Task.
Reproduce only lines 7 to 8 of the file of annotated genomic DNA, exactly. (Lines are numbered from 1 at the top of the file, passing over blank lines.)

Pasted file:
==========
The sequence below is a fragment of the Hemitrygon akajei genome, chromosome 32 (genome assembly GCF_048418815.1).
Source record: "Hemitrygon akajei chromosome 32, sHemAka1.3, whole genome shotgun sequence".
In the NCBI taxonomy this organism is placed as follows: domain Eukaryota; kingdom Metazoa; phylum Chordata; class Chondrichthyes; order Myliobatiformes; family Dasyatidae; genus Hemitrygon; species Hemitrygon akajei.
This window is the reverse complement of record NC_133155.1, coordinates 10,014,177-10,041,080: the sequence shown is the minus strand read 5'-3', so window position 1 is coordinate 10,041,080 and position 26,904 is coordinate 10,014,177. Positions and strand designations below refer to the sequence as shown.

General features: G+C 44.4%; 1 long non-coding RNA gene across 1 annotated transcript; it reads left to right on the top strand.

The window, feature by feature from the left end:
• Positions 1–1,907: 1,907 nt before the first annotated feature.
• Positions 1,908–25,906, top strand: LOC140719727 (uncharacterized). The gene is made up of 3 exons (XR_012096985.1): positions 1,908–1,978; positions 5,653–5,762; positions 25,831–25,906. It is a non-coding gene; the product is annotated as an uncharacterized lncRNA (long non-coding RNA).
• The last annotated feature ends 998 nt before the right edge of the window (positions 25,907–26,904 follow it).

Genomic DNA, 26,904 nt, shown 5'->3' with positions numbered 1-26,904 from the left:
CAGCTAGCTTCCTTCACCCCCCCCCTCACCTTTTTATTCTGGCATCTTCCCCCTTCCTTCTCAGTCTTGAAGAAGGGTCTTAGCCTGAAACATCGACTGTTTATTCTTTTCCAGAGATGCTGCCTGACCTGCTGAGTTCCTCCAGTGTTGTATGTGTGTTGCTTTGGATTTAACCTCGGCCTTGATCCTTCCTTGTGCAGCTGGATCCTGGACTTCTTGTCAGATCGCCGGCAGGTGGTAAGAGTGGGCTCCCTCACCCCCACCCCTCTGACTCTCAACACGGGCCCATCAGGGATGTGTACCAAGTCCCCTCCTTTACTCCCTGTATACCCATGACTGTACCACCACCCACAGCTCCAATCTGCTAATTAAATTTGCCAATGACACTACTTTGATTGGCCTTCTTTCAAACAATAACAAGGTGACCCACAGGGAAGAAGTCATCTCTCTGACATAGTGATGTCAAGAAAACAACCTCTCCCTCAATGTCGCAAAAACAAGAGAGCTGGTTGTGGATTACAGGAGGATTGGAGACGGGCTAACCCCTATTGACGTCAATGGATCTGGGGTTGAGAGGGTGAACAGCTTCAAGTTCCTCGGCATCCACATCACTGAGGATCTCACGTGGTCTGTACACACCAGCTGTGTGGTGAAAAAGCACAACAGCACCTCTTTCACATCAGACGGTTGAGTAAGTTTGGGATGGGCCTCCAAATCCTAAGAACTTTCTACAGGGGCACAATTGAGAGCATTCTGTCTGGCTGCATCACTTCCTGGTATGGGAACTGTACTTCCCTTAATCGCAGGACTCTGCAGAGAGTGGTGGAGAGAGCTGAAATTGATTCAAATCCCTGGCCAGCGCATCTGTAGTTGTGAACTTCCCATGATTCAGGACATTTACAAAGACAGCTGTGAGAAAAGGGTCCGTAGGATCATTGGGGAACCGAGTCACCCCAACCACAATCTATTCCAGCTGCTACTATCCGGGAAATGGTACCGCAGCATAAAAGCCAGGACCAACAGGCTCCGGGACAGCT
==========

• Positions 1–1,907: 1,907 nt before the first annotated feature.
• Positions 1,908–25,906, top strand: LOC140719727 (uncharacterized). The gene is made up of 3 exons (XR_012096985.1): positions 1,908–1,978; positions 5,653–5,762; positions 25,831–25,906. It is a non-coding gene; the product is annotated as an uncharacterized lncRNA (long non-coding RNA).